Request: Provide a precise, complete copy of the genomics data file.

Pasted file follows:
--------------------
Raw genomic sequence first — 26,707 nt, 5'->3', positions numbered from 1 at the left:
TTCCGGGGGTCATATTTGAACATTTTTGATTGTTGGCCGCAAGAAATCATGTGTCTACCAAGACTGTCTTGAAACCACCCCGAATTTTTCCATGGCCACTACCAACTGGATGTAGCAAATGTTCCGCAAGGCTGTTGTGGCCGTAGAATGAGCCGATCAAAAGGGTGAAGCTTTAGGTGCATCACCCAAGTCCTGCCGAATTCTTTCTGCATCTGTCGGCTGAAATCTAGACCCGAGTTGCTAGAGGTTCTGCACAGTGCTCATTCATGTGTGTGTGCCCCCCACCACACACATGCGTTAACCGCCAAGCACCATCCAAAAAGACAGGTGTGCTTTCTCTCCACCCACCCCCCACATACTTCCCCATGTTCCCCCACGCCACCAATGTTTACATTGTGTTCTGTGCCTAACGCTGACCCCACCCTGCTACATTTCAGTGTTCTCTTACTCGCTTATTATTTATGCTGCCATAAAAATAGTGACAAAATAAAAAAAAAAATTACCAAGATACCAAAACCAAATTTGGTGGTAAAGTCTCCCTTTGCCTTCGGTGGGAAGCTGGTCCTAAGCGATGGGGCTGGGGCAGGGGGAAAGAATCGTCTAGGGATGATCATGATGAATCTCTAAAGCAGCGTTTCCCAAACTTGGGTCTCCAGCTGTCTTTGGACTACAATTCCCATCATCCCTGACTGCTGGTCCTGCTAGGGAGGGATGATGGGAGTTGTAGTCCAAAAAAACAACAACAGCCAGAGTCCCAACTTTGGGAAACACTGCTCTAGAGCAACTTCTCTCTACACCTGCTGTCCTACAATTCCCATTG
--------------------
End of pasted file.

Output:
Raw genomic sequence first — 26,707 nt, 5'->3', positions numbered from 1 at the left:
TTCCGGGGGTCATATTTGAACATTTTTGATTGTTGGCCGCAAGAAATCATGTGTCTACCAAGACTGTCTTGAAACCACCCCGAATTTTTCCATGGCCACTACCAACTGGATGTAGCAAATGTTCCGCAAGGCTGTTGTGGCCGTAGAATGAGCCGATCAAAAGGGTGAAGCTTTAGGTGCATCACCCAAGTCCTGCCGAATTCTTTCTGCATCTGTCGGCTGAAATCTAGACCCGAGTTGCTAGAGGTTCTGCACAGTGCTCATTCATGTGTGTGTGCCCCCCACCACACACATGCGTTAACCGCCAAGCACCATCCAAAAAGACAGGTGTGCTTTCTCTCCACCCACCCCCCACATACTTCCCCATGTTCCCCCACGCCACCAATGTTTACATTGTGTTCTGTGCCTAACGCTGACCCCACCCTGCTACATTTCAGTGTTCTCTTACTCGCTTATTATTTATGCTGCCATAAAAATAGTGACAAAATAAAAAAAAAAATTACCAAGATACCAAAACCAAATTTGGTGGTAAAGTCTCCCTTTGCCTTCGGTGGGAAGCTGGTCCTAAGCGATGGGGCTGGGGCAGGGGGAAAGAATCGTCTAGGGATGATCATGATGAATCTCTAAAGCAGCGTTTCCCAAACTTGGGTCTCCAGCTGTCTTTGGACTACAATTCCCATCATCCCTGACTGCTGGTCCTGCTAGGGAGGGATGATGGGAGTTGTAGTCCAAAAAAACAACAACAGCCAGAGTCCCAACTTTGGGAAACACTGCTCTAGAGCAACTTCTCTCTACACCTGCTGTCCTACAATTCCCATTG